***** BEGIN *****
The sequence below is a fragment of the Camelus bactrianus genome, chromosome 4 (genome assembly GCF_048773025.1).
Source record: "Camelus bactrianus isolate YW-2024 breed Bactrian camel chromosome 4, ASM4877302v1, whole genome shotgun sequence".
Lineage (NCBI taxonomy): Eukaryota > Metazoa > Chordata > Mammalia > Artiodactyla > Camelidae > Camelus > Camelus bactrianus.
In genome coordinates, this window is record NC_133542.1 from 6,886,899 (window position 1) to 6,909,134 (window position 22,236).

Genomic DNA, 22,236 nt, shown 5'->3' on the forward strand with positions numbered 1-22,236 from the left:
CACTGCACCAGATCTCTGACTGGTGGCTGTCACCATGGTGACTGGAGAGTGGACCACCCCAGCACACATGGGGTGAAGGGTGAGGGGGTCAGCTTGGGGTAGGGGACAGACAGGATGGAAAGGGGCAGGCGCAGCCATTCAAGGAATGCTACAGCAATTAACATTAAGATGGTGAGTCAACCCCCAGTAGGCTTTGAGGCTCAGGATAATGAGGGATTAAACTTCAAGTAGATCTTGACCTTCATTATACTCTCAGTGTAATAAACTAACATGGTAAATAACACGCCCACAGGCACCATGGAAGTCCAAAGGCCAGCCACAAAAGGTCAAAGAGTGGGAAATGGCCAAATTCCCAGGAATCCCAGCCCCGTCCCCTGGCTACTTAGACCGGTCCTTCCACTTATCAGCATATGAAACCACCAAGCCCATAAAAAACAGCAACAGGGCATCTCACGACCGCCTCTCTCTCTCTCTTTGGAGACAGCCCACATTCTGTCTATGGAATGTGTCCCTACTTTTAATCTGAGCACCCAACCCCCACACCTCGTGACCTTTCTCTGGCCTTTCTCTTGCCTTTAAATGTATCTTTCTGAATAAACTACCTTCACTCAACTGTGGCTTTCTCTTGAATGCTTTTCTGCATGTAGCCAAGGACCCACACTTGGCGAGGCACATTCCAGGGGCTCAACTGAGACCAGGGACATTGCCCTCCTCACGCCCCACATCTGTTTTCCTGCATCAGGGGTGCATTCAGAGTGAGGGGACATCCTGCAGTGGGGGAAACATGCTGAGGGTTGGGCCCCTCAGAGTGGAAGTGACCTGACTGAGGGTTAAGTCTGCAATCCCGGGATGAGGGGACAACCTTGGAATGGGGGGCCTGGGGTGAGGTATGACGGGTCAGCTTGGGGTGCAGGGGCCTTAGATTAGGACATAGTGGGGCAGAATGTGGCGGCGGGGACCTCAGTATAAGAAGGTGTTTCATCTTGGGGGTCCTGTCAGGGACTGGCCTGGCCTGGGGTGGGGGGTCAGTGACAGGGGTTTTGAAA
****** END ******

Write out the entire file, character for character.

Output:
The sequence below is a fragment of the Camelus bactrianus genome, chromosome 4 (genome assembly GCF_048773025.1).
Source record: "Camelus bactrianus isolate YW-2024 breed Bactrian camel chromosome 4, ASM4877302v1, whole genome shotgun sequence".
Lineage (NCBI taxonomy): Eukaryota > Metazoa > Chordata > Mammalia > Artiodactyla > Camelidae > Camelus > Camelus bactrianus.
In genome coordinates, this window is record NC_133542.1 from 6,886,899 (window position 1) to 6,909,134 (window position 22,236).

Genomic DNA, 22,236 nt, shown 5'->3' on the forward strand with positions numbered 1-22,236 from the left:
CACTGCACCAGATCTCTGACTGGTGGCTGTCACCATGGTGACTGGAGAGTGGACCACCCCAGCACACATGGGGTGAAGGGTGAGGGGGTCAGCTTGGGGTAGGGGACAGACAGGATGGAAAGGGGCAGGCGCAGCCATTCAAGGAATGCTACAGCAATTAACATTAAGATGGTGAGTCAACCCCCAGTAGGCTTTGAGGCTCAGGATAATGAGGGATTAAACTTCAAGTAGATCTTGACCTTCATTATACTCTCAGTGTAATAAACTAACATGGTAAATAACACGCCCACAGGCACCATGGAAGTCCAAAGGCCAGCCACAAAAGGTCAAAGAGTGGGAAATGGCCAAATTCCCAGGAATCCCAGCCCCGTCCCCTGGCTACTTAGACCGGTCCTTCCACTTATCAGCATATGAAACCACCAAGCCCATAAAAAACAGCAACAGGGCATCTCACGACCGCCTCTCTCTCTCTCTTTGGAGACAGCCCACATTCTGTCTATGGAATGTGTCCCTACTTTTAATCTGAGCACCCAACCCCCACACCTCGTGACCTTTCTCTGGCCTTTCTCTTGCCTTTAAATGTATCTTTCTGAATAAACTACCTTCACTCAACTGTGGCTTTCTCTTGAATGCTTTTCTGCATGTAGCCAAGGACCCACACTTGGCGAGGCACATTCCAGGGGCTCAACTGAGACCAGGGACATTGCCCTCCTCACGCCCCACATCTGTTTTCCTGCATCAGGGGTGCATTCAGAGTGAGGGGACATCCTGCAGTGGGGGAAACATGCTGAGGGTTGGGCCCCTCAGAGTGGAAGTGACCTGACTGAGGGTTAAGTCTGCAATCCCGGGATGAGGGGACAACCTTGGAATGGGGGGCCTGGGGTGAGGTATGACGGGTCAGCTTGGGGTGCAGGGGCCTTAGATTAGGACATAGTGGGGCAGAATGTGGCGGCGGGGACCTCAGTATAAGAAGGTGTTTCATCTTGGGGGTCCTGTCAGGGACTGGCCTGGCCTGGGGTGGGGGGTCAGTGACAGGGGTTTTGAAA